When mainstream media ignored the 2013 trial, pro-lifers were disappointed. When Kickstarter shuttered the Gosnell movie’s initial crowdfunding campaign, it was frustrating. When no entertainment companies would agree to distribute the movie, it was discouraging. Now that the Hyatt in Austin has joined in, it’s starting to feel like the media, Hollywood, and secular culture have an omertà against the truth about what happened in Gosnell’s abortion center, which prosecutors called a “house of horrors.”

“It’s taken a very long time, and it’s been very, very hard, and we’re not over all our difficulties yet,” McElhinney said. But she and MacAleer forge ahead. The movie’s premiere is scheduled for Tuesday at the historic, 1,400-seat Saban Theatre in Beverly Hills, Calif., and it will hit 750 screens across the country three days later.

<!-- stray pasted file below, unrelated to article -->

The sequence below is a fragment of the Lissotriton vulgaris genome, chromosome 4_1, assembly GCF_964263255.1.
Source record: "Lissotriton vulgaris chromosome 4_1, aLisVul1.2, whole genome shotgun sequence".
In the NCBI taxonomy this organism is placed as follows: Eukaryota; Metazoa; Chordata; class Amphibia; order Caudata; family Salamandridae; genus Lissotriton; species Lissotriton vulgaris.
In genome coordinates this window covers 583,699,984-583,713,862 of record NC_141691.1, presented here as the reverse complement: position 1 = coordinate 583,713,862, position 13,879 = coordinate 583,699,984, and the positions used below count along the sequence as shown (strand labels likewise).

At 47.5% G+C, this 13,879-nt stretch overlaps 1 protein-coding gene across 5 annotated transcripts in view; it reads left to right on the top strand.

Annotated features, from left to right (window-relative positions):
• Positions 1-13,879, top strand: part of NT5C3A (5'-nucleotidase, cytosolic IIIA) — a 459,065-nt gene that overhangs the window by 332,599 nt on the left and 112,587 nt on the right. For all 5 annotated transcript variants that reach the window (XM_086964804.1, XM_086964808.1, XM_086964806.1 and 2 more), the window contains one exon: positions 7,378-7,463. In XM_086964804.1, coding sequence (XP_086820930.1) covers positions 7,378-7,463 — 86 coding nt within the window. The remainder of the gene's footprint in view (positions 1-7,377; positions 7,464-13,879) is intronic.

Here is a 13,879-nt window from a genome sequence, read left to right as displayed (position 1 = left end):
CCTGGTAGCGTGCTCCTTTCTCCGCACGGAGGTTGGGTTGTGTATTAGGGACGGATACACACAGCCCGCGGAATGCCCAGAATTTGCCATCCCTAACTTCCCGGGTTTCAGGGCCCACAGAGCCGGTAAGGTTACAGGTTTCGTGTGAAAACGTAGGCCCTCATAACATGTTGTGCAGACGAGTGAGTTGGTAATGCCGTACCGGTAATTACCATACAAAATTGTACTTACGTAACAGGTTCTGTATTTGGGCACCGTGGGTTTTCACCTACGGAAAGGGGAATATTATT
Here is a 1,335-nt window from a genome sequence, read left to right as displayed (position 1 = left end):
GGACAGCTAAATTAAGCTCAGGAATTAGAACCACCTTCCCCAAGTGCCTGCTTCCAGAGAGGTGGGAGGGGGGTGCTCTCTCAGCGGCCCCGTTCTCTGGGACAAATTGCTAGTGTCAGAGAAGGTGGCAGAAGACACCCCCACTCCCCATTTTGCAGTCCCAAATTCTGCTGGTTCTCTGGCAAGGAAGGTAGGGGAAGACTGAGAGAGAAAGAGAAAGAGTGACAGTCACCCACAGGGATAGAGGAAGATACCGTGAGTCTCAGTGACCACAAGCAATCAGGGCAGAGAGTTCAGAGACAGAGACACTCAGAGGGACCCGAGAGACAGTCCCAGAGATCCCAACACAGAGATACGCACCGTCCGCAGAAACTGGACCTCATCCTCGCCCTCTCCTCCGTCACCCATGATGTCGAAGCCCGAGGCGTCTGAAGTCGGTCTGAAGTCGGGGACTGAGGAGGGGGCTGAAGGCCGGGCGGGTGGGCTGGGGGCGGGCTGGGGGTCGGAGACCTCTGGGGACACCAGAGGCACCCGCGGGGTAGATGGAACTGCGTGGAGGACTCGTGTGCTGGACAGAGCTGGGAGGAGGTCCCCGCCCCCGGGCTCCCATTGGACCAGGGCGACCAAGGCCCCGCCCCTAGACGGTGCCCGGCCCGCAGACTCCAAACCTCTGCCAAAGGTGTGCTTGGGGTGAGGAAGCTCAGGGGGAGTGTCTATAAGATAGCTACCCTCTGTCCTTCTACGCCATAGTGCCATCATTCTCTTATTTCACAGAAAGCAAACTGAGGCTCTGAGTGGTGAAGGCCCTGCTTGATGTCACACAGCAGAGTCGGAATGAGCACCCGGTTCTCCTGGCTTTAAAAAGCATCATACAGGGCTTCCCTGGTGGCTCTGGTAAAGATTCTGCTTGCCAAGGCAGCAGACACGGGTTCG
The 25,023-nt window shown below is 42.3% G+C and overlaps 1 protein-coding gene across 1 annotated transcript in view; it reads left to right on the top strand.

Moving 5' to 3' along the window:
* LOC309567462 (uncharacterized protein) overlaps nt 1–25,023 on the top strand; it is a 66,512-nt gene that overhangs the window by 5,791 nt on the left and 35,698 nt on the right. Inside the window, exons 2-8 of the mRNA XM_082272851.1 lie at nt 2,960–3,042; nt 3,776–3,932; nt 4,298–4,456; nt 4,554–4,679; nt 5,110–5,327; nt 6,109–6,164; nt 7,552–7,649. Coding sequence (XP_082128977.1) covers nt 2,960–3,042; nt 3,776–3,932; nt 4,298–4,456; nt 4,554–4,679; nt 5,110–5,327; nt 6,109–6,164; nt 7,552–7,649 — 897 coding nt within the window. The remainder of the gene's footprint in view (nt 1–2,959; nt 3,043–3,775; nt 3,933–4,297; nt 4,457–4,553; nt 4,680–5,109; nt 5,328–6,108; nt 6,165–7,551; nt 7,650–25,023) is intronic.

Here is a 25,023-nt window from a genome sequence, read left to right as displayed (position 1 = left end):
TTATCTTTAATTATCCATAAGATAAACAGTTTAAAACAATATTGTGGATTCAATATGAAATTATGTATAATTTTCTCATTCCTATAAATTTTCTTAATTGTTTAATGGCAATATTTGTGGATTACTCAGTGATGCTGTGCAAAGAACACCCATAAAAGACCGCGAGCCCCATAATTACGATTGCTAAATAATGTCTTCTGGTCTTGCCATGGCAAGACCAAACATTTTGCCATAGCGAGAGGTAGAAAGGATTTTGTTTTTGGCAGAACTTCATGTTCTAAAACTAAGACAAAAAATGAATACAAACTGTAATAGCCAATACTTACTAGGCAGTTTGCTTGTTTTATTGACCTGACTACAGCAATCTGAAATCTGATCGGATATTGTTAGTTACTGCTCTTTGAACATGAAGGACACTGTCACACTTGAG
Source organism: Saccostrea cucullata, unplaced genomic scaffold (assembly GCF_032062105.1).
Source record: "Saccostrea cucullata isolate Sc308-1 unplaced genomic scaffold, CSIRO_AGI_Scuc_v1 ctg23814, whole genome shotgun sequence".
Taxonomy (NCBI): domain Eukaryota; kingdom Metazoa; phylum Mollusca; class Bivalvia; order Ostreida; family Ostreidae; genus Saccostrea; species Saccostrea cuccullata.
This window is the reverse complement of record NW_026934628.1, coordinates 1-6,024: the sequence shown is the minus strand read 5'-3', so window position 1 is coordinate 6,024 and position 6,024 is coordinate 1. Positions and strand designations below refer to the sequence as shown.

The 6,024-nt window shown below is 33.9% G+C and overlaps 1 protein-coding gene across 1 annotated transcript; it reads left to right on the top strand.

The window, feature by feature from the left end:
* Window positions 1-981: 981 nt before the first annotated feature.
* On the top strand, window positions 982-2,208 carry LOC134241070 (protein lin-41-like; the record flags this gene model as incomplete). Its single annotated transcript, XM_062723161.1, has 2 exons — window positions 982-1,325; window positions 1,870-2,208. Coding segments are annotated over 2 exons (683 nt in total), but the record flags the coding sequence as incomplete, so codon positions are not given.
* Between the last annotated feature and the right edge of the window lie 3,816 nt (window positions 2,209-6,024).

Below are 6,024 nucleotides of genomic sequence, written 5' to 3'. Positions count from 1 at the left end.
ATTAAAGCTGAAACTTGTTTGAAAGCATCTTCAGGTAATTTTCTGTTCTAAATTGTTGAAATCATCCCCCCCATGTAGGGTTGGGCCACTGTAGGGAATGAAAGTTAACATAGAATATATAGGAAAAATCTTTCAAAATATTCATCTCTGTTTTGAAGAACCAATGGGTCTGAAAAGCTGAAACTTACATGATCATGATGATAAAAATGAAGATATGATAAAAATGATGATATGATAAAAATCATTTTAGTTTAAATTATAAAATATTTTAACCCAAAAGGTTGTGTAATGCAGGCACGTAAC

Disney/Walden Disney/Walden A scene from the 2005 film The Chronicles of Narnia: The Lion, the Witch and the Wardrobe

Narnia on demand

Not to be outdone by Amazon, which is working on a TV adaptation of The Lord of the Rings, Netflix announced plans this week for a series based on The Chronicles of Narnia. The streaming company acquired the rights to all seven of C.S. Lewis’ children’s fantasy novels with the help of Mark Gordon, an executive with Hollywood studio eOne, who was working on the fourth installment in the series of Narnia feature films that kicked off in 2005. Gordon and others decided the stories from the world of Narnia would work better on Netflix as a collection of films and series rather than theatrically released movies, Deadline reported.